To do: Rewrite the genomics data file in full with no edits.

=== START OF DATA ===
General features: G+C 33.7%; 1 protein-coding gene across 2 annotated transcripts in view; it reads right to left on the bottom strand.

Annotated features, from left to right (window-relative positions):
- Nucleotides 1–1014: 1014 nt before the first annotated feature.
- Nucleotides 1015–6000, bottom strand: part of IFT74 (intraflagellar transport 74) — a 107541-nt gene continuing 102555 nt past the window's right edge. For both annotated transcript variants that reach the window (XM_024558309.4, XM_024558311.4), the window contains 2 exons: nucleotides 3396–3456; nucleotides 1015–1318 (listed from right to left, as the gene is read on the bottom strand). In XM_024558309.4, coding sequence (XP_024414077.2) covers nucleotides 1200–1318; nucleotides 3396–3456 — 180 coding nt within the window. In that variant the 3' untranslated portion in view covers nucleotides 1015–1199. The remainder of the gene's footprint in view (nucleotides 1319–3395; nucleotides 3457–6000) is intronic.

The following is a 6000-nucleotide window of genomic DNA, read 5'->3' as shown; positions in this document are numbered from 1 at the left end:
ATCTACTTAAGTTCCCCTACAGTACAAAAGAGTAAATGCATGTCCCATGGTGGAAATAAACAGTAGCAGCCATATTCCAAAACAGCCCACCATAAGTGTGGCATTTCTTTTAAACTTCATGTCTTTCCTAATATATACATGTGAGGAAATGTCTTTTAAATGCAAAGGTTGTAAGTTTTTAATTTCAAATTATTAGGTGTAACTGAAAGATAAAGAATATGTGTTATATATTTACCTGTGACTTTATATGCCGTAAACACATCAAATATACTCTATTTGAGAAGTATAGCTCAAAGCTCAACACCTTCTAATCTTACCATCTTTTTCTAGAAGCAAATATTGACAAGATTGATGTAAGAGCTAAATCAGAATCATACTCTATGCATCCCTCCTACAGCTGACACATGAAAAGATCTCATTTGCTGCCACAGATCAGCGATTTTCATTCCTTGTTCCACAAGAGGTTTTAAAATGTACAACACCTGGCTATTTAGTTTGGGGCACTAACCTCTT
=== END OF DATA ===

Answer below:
General features: G+C 33.7%; 1 protein-coding gene across 2 annotated transcripts in view; it reads right to left on the bottom strand.

Annotated features, from left to right (window-relative positions):
- Nucleotides 1–1014: 1014 nt before the first annotated feature.
- Nucleotides 1015–6000, bottom strand: part of IFT74 (intraflagellar transport 74) — a 107541-nt gene continuing 102555 nt past the window's right edge. For both annotated transcript variants that reach the window (XM_024558309.4, XM_024558311.4), the window contains 2 exons: nucleotides 3396–3456; nucleotides 1015–1318 (listed from right to left, as the gene is read on the bottom strand). In XM_024558309.4, coding sequence (XP_024414077.2) covers nucleotides 1200–1318; nucleotides 3396–3456 — 180 coding nt within the window. In that variant the 3' untranslated portion in view covers nucleotides 1015–1199. The remainder of the gene's footprint in view (nucleotides 1319–3395; nucleotides 3457–6000) is intronic.

The following is a 6000-nucleotide window of genomic DNA, read 5'->3' as shown; positions in this document are numbered from 1 at the left end:
ATCTACTTAAGTTCCCCTACAGTACAAAAGAGTAAATGCATGTCCCATGGTGGAAATAAACAGTAGCAGCCATATTCCAAAACAGCCCACCATAAGTGTGGCATTTCTTTTAAACTTCATGTCTTTCCTAATATATACATGTGAGGAAATGTCTTTTAAATGCAAAGGTTGTAAGTTTTTAATTTCAAATTATTAGGTGTAACTGAAAGATAAAGAATATGTGTTATATATTTACCTGTGACTTTATATGCCGTAAACACATCAAATATACTCTATTTGAGAAGTATAGCTCAAAGCTCAACACCTTCTAATCTTACCATCTTTTTCTAGAAGCAAATATTGACAAGATTGATGTAAGAGCTAAATCAGAATCATACTCTATGCATCCCTCCTACAGCTGACACATGAAAAGATCTCATTTGCTGCCACAGATCAGCGATTTTCATTCCTTGTTCCACAAGAGGTTTTAAAATGTACAACACCTGGCTATTTAGTTTGGGGCACTAACCTCTT